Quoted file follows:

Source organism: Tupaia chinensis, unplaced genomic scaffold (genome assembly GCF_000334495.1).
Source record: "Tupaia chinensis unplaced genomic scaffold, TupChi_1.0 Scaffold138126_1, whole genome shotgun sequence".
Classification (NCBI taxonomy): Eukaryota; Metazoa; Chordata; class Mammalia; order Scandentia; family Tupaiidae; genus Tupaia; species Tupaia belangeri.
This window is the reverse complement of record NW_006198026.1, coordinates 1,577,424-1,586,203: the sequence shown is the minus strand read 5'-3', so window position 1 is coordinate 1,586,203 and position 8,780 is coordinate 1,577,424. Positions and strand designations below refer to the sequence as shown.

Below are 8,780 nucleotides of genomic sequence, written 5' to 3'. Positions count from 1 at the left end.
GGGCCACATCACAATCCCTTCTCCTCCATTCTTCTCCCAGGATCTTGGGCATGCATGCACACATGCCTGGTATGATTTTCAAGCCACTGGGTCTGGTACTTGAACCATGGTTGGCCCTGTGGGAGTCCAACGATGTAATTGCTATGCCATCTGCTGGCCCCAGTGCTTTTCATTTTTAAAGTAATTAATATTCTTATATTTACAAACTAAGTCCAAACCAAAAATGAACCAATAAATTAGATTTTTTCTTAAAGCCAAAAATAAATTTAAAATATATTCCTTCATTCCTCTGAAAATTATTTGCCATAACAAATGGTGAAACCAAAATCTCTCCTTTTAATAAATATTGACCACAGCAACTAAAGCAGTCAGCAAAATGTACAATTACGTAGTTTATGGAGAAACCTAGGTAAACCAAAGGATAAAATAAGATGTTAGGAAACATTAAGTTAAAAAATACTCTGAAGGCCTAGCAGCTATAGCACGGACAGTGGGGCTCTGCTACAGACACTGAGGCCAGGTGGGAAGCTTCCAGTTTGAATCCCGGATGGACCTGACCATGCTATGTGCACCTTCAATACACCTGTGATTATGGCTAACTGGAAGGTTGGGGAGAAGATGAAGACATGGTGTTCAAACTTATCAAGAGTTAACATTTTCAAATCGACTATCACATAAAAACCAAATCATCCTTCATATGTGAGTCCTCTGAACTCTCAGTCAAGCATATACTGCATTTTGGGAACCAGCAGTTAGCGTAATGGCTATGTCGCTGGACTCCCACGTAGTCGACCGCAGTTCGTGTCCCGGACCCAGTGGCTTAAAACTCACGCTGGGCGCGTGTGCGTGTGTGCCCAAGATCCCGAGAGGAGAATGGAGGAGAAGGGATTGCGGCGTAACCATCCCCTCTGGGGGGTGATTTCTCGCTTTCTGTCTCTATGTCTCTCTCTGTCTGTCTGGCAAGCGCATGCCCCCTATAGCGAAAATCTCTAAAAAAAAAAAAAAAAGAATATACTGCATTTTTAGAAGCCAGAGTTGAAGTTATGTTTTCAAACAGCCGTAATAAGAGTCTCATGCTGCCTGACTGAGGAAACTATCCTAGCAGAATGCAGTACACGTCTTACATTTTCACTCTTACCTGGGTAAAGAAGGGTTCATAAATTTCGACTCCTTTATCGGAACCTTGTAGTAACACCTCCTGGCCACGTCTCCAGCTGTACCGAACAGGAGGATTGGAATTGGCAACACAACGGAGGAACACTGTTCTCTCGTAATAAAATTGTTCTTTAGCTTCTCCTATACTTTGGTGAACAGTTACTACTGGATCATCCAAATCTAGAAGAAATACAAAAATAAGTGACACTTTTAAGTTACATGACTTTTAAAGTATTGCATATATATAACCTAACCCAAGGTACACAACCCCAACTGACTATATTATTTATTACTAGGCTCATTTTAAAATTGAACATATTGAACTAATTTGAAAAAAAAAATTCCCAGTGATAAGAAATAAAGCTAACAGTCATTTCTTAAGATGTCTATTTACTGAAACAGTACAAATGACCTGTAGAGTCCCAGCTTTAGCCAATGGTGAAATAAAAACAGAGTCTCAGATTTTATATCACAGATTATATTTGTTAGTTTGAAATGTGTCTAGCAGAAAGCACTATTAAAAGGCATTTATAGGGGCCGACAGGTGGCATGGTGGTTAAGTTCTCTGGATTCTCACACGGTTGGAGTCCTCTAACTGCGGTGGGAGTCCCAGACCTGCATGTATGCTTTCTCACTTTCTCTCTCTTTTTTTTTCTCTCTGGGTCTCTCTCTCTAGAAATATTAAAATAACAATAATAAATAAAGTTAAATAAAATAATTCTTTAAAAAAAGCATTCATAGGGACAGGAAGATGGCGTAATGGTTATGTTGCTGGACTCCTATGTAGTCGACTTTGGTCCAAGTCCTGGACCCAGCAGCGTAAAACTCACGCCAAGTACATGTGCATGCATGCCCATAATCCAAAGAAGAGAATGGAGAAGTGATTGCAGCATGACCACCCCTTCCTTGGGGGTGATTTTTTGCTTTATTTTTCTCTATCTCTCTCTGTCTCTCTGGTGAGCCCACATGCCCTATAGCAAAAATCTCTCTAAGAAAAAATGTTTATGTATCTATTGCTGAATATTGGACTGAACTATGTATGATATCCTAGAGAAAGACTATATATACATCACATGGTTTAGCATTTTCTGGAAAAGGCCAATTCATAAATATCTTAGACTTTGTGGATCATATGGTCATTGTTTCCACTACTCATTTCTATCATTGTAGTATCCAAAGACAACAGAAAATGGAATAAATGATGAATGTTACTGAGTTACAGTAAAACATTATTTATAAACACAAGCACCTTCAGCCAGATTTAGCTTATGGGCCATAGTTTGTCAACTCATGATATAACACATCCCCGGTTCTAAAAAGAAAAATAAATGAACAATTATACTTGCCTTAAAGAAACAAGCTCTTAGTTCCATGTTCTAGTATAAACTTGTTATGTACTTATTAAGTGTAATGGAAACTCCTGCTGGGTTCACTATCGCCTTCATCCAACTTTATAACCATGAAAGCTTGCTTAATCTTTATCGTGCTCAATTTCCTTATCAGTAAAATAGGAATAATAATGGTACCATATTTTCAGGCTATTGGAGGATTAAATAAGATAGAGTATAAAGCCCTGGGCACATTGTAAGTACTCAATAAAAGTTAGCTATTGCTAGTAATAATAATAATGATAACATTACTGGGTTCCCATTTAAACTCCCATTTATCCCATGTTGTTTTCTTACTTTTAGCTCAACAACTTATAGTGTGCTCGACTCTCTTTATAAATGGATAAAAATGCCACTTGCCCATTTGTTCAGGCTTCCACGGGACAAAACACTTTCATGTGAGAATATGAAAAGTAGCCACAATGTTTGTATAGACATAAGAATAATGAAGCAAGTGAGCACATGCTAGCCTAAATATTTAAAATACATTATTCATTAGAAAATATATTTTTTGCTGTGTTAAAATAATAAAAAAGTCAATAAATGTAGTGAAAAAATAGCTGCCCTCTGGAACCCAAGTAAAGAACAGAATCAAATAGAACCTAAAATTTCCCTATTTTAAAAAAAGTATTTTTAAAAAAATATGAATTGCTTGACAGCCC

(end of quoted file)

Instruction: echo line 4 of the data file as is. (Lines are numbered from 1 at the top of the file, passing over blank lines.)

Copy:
This window is the reverse complement of record NW_006198026.1, coordinates 1,577,424-1,586,203: the sequence shown is the minus strand read 5'-3', so window position 1 is coordinate 1,586,203 and position 8,780 is coordinate 1,577,424. Positions and strand designations below refer to the sequence as shown.